Welcome back as we continue our exploration of the exciting upcoming expansion cycle, A Tale of Champions , with A Game of Thrones ' developer Damon Stone's look at some new features of this cycle. In particular, Damon will be discussing the two new keywords that are being introduced in A Tale of Champions . Without any further ado, take it away, Damon!
Going it Alone
A Tale of Champions introduces two new keywords that capture the feel of the tournaments of Westeros. The tourneys are an opportunity for warriors to practice specific skills needed to be successful in battle in a comparatively safe setting. The ability to ride alone and place a lance "just so" requires self-reliance, concentration, and a strong sense of purpose. These skills, while excellent for the lists of the joust tournament, also serve warriors on the battlefield, and even in the shadowed alleys of King’s Landing. Commonly in A Game of Thrones , combat is done en masse, with multiple attackers against multiple defenders. The joust keyword indicates a character’s ability to narrowly focus on his or her task and force an engagement with just a single combatant.
When a character with the joust keyword is attacking alone, the defending opponent cannot declare more than 1 character as a defender.
The epitome of the classic joust card is House Baratheon’s Knight of Flowers . The young lord of House Tyrell is known for his skill with a lance. He is one of the most obvious choices for the joust keyword, and coming up with an ability for him that would make him a good addition to Baratheon’s core strategy of rushing to 15 power and victory was paramount to me. His character ability and noble crest are a definite boon for the Noble Rush-based decks (for unfamiliar players: a House Baratheon Noble Rush deck is one that is centered around characters with the noble crest such as the Baratheon brothers Robert, Stannis, and Renly, winning challenges with them, and claiming extra power through renown. Their noble crests let them take advantage of cards like Distinct Mastery (Core Set, S177), as well as survive assaults through cards like The Power of Blood (Core Set, L194) or Loyal Guard ( Wolves of the North , F5)) , with the joust keyword making it that much more likely that he would win that challenge. When he is coupled with Stormlands Bastard ( The Isle of Ravens , F65) and given renown through that character's ability, he can claim an awesome 3 power in a single challenge!
A not so obvious choice for the joust keyword is Arya Stark . Arya is a loner, the “black wolf” of the Stark family, if you will. She has learned to be self-reliant, depending on Needle and her wits to survive where so many others have not. Her ability also outlines House Stark’s identity in the multiplayer melee format: "Do not oppose me, or make me oppose you." If you win a challenge in which Arya attacked alone and also forced the defending player to defend with only one character, then after the target of your attack fulfills the normal claim each player who has a Title that opposes you is suddenly open to possibly losing a character as well, if you trigger the response that makes them also fulfill the claim.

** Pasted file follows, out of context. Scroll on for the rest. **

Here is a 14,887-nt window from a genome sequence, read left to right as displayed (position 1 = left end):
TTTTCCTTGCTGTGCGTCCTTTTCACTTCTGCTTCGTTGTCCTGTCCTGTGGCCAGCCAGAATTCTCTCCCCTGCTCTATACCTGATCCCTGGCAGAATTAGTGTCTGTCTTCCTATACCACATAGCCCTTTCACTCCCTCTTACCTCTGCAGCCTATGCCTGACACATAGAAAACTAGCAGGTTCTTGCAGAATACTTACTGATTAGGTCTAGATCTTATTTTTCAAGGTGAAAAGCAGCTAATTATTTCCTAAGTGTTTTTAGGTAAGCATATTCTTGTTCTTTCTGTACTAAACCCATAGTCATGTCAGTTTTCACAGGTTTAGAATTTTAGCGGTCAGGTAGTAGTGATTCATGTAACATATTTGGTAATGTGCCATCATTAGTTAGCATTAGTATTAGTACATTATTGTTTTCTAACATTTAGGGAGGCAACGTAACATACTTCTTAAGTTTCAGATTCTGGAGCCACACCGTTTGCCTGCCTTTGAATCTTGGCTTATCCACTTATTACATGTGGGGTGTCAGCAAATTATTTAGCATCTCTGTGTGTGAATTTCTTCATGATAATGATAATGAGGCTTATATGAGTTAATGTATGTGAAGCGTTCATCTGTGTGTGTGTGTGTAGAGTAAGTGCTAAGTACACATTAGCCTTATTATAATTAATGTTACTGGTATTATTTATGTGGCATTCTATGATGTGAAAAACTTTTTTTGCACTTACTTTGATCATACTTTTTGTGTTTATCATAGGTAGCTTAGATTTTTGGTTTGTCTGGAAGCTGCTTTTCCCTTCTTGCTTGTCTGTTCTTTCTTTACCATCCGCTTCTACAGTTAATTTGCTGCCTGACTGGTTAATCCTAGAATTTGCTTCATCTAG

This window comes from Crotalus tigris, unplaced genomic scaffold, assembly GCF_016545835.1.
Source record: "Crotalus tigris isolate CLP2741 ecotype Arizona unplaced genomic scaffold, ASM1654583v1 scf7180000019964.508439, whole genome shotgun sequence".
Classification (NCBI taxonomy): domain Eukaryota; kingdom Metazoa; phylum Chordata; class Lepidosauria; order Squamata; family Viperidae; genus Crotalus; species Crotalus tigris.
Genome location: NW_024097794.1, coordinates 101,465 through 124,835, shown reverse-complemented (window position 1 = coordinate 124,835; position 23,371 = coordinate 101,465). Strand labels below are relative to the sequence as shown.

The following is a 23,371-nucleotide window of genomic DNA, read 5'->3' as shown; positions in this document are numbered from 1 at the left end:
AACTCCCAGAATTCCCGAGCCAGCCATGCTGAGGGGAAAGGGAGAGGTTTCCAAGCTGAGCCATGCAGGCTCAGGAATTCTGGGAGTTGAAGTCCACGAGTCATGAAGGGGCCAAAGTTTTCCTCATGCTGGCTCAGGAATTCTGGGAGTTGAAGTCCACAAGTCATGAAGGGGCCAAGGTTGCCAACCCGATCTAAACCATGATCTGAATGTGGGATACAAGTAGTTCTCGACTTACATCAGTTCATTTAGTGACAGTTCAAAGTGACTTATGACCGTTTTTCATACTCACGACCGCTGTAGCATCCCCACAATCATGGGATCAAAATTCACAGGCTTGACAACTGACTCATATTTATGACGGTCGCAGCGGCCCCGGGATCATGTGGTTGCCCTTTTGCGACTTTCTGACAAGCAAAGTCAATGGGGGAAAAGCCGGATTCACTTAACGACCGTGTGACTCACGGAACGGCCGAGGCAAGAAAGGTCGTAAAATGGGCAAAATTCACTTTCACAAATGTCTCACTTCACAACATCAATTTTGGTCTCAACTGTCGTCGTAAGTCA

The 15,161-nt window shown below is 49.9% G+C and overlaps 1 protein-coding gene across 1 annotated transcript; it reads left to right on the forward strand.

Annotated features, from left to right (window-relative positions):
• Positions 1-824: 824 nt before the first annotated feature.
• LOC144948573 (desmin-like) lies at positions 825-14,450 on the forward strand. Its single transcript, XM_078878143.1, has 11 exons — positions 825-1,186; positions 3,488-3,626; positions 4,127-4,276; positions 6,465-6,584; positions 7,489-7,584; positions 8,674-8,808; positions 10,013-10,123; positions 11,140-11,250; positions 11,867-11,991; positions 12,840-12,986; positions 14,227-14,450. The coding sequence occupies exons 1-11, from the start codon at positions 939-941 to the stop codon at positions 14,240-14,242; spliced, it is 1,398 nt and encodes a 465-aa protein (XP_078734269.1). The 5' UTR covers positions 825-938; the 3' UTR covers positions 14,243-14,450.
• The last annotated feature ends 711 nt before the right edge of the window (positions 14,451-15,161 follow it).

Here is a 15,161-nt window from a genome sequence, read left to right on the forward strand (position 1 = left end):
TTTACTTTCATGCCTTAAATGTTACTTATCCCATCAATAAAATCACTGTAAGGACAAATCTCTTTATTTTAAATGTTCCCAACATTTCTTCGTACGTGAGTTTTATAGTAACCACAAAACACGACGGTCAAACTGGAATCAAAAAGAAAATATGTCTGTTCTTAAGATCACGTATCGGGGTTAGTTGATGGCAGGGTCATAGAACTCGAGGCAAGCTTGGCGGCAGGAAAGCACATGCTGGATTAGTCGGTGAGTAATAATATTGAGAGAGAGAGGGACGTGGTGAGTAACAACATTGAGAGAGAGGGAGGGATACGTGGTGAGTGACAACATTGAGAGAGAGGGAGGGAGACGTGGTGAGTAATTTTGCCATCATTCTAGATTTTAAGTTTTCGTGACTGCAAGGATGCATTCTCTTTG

Enemies on All Sides
In war, being surrounded by foes and fighting through it requires situational awareness, the ability to use your opponent’s greater numbers against them, and the heart to keep fighting against impossible odds. Whether you are engaged in the melee tourney, a battle at the gates of Harrenhal, or during a kingsmoot on Nagga’s Hill, identifying your opponents and using their numbers against them is a skill to be desired. The melee keyword does just that, letting you take advantage of the fog of war to increase your own strength when engaged with multiple enemies.
When a character with the melee keyword is participating in a challenge, it gets +1 STR for each participating character controlled by an opponent.
Sellswords are used to being surrounded by an overwhelming number of people they cannot fully trust. Those who cannot see through the chaos of battle are not long for this earth. Enter House Targaryen’s Daario Narahis . As a character with all three icons, Daario can attack or defend any challenge type and his melee keyword keeps him in the fight even against greater numbers. His war crest makes him a great card to demonstrate the Power of Arms (Core Set, S200) or to offer a Mercenary Contract ( The Battle of Blackwater Bay , F111). Given Daario’s devious nature, his ability came to me pretty quickly: to discard Knights and Traitors from play when he comes into play is just icing on the cake. A cake that with To Be a Dragon ( Sacred Bonds , F48) you get to have slice after slice.
The hatched-faced man, whose voice is law in Great Wyk, a reaver of old, The Sparr is one to be feared. Introducing a new unique character to the game is always a pleasure. The Sparr is a man who rules his part of the largest of the Iron Islands, has seen kingsmoots, and still at his age holds his lands with an iron grip. His noble crest makes him a possible candidate to sit The Seastone Chair ( Beyond the Wall , F28). His low printed STR may denote his age, but his melee keyword shows those who would align against him that opposition only makes him more tenacious. The Sparr also has a strong passive ability: slowing your opponent down and helping you gain tempo control. A fun card to use, but not so pleasant to face.
Thanks Damon! We hope this piece has whet your appetite for the dynamic action coming in A Tale of Champions , and given you plenty to discuss here in the comments and in the A Game of Thrones forums . Come back next time for a look at some of the champions that have made Westeros and A Game of Thrones great!